Summer 2k15: Adventures in College Internships

College interns refilling coffee cups? Whether that is a thing of the past or I have simply lucked out, my summer internships have far surpassed those low, almost degrading, expectations. Thank you, ISU Extension and Farm Credit Services of America for hiring PAID interns and providing us with meaningful and (mostly) enjoyable work.

This summer, as an incoming junior at Dordt College, I am doing my dream job- learning how to provide valued relationships and financial services to local farmers. In other words, I’m a financial officer intern for Farm Credit Services of America. If you would like to learn more about the company or apply for a line of credit (wink wink), check out their website:

https://www.fcsamerica.com/

My adventure with Farm Credit Services (FCS) began last fall when I somehow managed to get hired as one of 16 interns out of a pool of 400 applicants. FCS covers a four-state territory. I am stationed in the Red Oak, IA retail office, but I am also spending time in the Harlan, IA office as well as FCS headquarters in Omaha, NE for periodic meetings with the other interns.

Two weeks in, I am learning and loving my internship more every day. Naturally, my inner-English-nerd prods me to write about my experiences and share them with the poor souls still reading this jumble of words I call a blog. My original intentions to blog  weekly updates on my internship have already joined my other bucket list failures…who wants to do 10 burpees a day anyway?! Needless to say, I will try to blog as often I can.

Thus, an adventure begins. Hope you’re along for the ride.

U.S. 4x100m relay team stripped of 2012 Olympic silver medals

Wow! Shame on the USA!

OlympicTalk

The 2012 U.S. Olympic 4x100m relay team that finished behind Jamaica in London has been stripped of its silver medals by the International Olympic Committee due to Tyson Gay‘s doping.

“As expected, following USADA’s decision in the Tyson Gay case, the IOC today confirmed that the U.S. team has been disqualified from the 4×100-meter race that was part of the athletics competition at the London 2012 Olympic Games,” USOC chief communications officer Patrick Sandusky said in a statement. “We will begin efforts to have the medals returned, and support all measures to protect clean athletes.”

Gay failed drug tests in summer 2013 and first used a product that contained a prohibited substance on July 15, 2012, the U.S. Anti-Doping Agency said, less than three weeks before his first race at the London Olympics. All of his results during that span were disqualified, including the Olympics.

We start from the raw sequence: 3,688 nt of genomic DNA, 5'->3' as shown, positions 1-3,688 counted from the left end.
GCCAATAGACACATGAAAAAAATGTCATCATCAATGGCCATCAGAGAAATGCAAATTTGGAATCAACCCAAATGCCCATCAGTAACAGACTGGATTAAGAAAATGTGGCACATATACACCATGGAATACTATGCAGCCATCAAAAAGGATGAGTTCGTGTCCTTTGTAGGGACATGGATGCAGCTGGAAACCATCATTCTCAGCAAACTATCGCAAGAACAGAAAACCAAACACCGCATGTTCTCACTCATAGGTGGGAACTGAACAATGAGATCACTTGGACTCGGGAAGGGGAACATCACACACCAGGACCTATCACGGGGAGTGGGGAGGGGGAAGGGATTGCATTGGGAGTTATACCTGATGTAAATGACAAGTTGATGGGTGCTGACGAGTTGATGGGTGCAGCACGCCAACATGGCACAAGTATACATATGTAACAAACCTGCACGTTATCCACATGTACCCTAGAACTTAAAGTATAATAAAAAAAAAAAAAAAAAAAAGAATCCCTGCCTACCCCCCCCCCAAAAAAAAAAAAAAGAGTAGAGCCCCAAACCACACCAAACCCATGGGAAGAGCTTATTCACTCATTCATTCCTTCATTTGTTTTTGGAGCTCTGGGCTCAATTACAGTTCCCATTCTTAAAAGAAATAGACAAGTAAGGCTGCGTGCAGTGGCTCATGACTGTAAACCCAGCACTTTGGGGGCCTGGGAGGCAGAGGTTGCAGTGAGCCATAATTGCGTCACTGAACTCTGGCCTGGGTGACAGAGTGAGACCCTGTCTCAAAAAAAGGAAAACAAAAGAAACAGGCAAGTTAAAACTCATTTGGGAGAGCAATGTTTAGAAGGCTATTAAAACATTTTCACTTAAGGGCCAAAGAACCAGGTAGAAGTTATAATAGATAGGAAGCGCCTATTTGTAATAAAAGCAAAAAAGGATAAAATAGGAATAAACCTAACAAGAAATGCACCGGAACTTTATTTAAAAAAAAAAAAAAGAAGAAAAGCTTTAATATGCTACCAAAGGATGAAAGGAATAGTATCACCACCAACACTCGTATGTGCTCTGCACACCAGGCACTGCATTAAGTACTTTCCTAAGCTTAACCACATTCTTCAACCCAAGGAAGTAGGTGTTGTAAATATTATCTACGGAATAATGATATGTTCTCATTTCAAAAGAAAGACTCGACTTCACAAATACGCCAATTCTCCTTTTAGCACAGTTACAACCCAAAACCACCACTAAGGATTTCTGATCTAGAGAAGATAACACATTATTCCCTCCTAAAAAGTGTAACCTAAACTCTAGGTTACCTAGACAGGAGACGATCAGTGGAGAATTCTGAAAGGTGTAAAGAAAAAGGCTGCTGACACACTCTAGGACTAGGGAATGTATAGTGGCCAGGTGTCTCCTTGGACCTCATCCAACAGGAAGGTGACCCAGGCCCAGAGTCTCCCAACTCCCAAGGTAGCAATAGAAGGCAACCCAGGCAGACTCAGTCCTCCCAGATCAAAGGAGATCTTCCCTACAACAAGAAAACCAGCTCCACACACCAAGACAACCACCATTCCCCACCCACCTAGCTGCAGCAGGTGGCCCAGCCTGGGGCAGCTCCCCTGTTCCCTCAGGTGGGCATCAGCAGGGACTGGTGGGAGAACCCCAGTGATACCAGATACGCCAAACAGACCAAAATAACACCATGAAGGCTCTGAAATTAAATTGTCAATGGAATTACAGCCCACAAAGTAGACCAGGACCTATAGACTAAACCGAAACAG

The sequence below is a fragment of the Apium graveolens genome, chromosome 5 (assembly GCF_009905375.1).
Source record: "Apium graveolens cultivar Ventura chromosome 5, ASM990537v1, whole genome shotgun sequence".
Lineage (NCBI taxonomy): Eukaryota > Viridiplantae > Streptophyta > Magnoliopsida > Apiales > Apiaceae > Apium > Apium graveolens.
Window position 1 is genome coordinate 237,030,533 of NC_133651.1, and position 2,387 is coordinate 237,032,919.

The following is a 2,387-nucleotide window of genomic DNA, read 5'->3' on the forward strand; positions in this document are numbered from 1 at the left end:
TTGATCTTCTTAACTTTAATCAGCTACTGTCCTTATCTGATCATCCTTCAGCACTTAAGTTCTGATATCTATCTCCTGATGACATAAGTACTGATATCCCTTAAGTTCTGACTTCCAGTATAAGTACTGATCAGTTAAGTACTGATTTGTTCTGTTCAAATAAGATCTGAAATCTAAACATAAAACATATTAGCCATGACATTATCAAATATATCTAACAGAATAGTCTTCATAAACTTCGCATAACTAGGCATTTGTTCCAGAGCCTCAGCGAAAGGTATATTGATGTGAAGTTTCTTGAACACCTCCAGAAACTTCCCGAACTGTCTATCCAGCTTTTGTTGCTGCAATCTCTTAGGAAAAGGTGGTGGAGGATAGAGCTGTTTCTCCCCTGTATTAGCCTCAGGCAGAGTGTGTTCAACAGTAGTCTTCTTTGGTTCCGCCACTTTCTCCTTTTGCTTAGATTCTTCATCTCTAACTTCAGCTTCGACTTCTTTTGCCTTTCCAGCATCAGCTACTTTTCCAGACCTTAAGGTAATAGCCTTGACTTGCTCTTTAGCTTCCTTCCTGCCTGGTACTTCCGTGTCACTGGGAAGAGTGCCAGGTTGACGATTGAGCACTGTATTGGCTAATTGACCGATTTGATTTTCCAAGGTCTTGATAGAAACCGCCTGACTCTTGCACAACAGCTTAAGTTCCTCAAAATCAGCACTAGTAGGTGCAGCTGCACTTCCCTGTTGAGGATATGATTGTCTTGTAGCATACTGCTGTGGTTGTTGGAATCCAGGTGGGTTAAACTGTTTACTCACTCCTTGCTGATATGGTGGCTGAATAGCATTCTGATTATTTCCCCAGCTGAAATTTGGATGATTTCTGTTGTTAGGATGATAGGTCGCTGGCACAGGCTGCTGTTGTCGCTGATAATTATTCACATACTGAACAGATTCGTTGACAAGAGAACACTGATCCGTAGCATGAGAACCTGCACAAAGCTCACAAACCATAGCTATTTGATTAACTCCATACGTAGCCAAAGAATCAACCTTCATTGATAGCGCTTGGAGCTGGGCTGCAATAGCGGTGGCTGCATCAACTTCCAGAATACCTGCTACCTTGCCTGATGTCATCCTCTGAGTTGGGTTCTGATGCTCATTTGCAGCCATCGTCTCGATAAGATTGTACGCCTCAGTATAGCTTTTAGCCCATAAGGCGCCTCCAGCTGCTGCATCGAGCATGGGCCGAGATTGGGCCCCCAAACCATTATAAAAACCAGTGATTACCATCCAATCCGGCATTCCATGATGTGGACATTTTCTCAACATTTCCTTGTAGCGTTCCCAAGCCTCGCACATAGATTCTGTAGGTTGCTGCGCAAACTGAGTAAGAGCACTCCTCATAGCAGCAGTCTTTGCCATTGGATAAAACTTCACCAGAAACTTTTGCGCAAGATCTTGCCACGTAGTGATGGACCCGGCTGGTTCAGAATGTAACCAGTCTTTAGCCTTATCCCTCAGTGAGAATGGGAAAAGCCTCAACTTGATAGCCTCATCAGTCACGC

In London, Gay was part…

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Dordt College Ag Day 2015 a Huge Success

One day out of the year, the campus of Dordt College comes alive with the sights, sounds, and smells of agriculture. It is the Agriculture Department’s day to shine. The 2015 edition of Ag Day turned out to be a huge success, despite a deluge of rain in the early morning.

Planning this 4-hour event begins months in advance. The Dordt College Ag Club delegates an entire committee to coordinate events with people and businesses in the community. The purpose of Ag Day is to showcase the talents and hard work of farmers and Dordt ag students, educate the public about agriculture, and provide fun and interactive opportunities for people to get involved.

An aerial view of Ag Day 2013

An aerial view of Ag Day 2013

Games include sack racing, tire throwing, and hay bale rolling. Local machinery dealerships bring in tractors, skidsteers, sprayers, combines, semis, and utility vehicles. Ag Club members serve locally-raised pulled pork lunches to a hungry crowd. Professional livestock judges mediate a livestock judging contest for area high school students. Photo shoots with baby animals are a favorite of college students. Country music blaring through loudspeakers and antique tractors that line the sidewalks make it difficult for non-ag students to tune out the festivities.

This year, I volunteered to help with a part of Ag Day called Agvestigations. From 8:30 AM to 2:30 PM, we led several hundred preschoolers and 5th graders through a series of interactive workshops. Instead of writing about it, I have decided to share my day with you in the form of videos and pictures.

In the following video, a local agronomist gets the kids fired up about the grain aspect of agriculture.